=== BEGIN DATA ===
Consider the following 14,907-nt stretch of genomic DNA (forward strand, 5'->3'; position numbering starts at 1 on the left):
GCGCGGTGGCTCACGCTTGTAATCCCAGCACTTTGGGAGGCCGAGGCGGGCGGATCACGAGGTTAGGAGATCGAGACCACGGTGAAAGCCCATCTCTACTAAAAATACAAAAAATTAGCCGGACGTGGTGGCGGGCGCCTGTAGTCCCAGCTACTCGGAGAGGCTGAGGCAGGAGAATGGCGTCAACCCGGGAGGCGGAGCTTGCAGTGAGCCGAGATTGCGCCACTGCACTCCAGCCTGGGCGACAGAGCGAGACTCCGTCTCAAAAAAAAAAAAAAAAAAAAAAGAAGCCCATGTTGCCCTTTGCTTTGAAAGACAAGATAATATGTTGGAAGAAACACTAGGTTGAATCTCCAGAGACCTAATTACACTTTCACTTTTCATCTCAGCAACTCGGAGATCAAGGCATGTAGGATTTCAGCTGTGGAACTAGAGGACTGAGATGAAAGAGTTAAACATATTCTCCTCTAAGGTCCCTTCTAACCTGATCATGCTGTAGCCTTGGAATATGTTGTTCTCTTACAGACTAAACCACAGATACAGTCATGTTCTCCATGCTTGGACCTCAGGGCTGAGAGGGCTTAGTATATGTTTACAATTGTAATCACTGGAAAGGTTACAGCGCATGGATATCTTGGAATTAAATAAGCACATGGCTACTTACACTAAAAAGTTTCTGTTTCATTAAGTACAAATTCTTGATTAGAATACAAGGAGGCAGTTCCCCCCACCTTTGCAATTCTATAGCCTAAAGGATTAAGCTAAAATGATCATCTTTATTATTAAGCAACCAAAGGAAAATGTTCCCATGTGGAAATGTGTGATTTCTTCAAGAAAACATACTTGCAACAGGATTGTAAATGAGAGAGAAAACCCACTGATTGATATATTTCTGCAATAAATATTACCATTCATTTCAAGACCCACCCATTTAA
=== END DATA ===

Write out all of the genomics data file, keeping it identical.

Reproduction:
Consider the following 14,907-nt stretch of genomic DNA (forward strand, 5'->3'; position numbering starts at 1 on the left):
GCGCGGTGGCTCACGCTTGTAATCCCAGCACTTTGGGAGGCCGAGGCGGGCGGATCACGAGGTTAGGAGATCGAGACCACGGTGAAAGCCCATCTCTACTAAAAATACAAAAAATTAGCCGGACGTGGTGGCGGGCGCCTGTAGTCCCAGCTACTCGGAGAGGCTGAGGCAGGAGAATGGCGTCAACCCGGGAGGCGGAGCTTGCAGTGAGCCGAGATTGCGCCACTGCACTCCAGCCTGGGCGACAGAGCGAGACTCCGTCTCAAAAAAAAAAAAAAAAAAAAAAGAAGCCCATGTTGCCCTTTGCTTTGAAAGACAAGATAATATGTTGGAAGAAACACTAGGTTGAATCTCCAGAGACCTAATTACACTTTCACTTTTCATCTCAGCAACTCGGAGATCAAGGCATGTAGGATTTCAGCTGTGGAACTAGAGGACTGAGATGAAAGAGTTAAACATATTCTCCTCTAAGGTCCCTTCTAACCTGATCATGCTGTAGCCTTGGAATATGTTGTTCTCTTACAGACTAAACCACAGATACAGTCATGTTCTCCATGCTTGGACCTCAGGGCTGAGAGGGCTTAGTATATGTTTACAATTGTAATCACTGGAAAGGTTACAGCGCATGGATATCTTGGAATTAAATAAGCACATGGCTACTTACACTAAAAAGTTTCTGTTTCATTAAGTACAAATTCTTGATTAGAATACAAGGAGGCAGTTCCCCCCACCTTTGCAATTCTATAGCCTAAAGGATTAAGCTAAAATGATCATCTTTATTATTAAGCAACCAAAGGAAAATGTTCCCATGTGGAAATGTGTGATTTCTTCAAGAAAACATACTTGCAACAGGATTGTAAATGAGAGAGAAAACCCACTGATTGATATATTTCTGCAATAAATATTACCATTCATTTCAAGACCCACCCATTTAA